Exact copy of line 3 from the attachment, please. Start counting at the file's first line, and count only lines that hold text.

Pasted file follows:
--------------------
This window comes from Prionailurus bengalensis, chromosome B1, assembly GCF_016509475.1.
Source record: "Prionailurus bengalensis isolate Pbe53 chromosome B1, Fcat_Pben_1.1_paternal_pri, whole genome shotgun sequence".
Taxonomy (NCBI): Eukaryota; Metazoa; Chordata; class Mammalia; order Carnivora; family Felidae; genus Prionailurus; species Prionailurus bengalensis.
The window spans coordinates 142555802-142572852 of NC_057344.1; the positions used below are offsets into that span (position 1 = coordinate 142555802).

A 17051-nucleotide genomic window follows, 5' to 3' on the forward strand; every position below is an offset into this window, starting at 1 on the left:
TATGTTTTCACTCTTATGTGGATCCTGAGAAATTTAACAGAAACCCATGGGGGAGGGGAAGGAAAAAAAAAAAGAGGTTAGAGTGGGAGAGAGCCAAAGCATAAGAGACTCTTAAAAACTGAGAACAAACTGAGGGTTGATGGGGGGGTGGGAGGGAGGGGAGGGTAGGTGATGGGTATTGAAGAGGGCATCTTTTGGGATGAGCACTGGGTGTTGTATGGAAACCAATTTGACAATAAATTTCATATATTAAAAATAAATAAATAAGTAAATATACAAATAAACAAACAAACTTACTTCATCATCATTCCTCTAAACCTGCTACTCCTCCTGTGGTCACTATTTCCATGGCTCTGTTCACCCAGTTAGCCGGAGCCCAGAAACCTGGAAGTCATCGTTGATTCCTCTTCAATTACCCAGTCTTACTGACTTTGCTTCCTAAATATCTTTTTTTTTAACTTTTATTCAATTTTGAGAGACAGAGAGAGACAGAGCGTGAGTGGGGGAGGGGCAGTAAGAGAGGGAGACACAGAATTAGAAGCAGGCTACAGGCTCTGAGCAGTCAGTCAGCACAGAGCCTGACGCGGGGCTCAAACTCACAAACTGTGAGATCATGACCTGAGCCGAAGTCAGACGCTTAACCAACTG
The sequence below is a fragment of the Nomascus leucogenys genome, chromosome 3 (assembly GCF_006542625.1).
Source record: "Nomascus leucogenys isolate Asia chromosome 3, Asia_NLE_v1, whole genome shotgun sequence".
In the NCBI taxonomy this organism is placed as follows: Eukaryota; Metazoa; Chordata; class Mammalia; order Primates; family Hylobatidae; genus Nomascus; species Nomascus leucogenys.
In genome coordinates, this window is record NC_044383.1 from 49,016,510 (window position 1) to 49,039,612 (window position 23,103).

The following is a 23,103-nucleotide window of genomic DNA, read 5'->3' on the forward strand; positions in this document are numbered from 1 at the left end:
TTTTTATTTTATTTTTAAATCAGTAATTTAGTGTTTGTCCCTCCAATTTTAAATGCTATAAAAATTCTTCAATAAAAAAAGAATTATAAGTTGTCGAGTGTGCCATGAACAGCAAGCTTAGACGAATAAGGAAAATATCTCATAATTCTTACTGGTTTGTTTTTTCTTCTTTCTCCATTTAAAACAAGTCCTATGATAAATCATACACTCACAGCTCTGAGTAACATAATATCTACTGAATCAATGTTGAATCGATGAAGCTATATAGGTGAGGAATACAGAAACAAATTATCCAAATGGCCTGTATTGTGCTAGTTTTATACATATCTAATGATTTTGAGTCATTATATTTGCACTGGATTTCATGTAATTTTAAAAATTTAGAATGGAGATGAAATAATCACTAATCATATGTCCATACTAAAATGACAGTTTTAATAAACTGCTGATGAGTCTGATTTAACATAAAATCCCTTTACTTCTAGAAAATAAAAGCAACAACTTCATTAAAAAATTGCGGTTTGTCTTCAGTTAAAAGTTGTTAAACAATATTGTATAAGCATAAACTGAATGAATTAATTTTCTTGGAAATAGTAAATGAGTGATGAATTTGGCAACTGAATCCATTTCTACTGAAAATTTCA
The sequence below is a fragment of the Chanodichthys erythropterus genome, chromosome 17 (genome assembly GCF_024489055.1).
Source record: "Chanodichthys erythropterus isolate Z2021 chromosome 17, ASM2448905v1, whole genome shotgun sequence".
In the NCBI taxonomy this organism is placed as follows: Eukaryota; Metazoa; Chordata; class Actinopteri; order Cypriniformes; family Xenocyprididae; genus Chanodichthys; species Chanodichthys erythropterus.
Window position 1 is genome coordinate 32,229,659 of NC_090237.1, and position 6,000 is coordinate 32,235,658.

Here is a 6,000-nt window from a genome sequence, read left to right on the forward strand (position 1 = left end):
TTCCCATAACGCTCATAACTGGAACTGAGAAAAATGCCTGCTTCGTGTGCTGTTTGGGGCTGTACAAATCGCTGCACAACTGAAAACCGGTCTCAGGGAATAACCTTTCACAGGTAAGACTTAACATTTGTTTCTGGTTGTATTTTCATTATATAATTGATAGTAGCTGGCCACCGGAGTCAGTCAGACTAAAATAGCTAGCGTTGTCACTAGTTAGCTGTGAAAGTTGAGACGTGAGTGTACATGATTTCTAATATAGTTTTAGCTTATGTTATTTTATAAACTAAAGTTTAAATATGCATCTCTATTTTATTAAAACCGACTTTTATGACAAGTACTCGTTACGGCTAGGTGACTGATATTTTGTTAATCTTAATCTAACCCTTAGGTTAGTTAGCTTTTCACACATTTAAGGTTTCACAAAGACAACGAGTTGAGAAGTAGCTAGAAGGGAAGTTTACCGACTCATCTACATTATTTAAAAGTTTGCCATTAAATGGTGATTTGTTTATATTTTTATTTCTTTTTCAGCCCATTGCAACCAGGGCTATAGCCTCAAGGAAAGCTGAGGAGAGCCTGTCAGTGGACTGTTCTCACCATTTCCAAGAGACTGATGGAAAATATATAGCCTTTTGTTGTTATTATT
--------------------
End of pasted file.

Taxonomy (NCBI): Eukaryota; Metazoa; Chordata; class Mammalia; order Carnivora; family Felidae; genus Prionailurus; species Prionailurus bengalensis.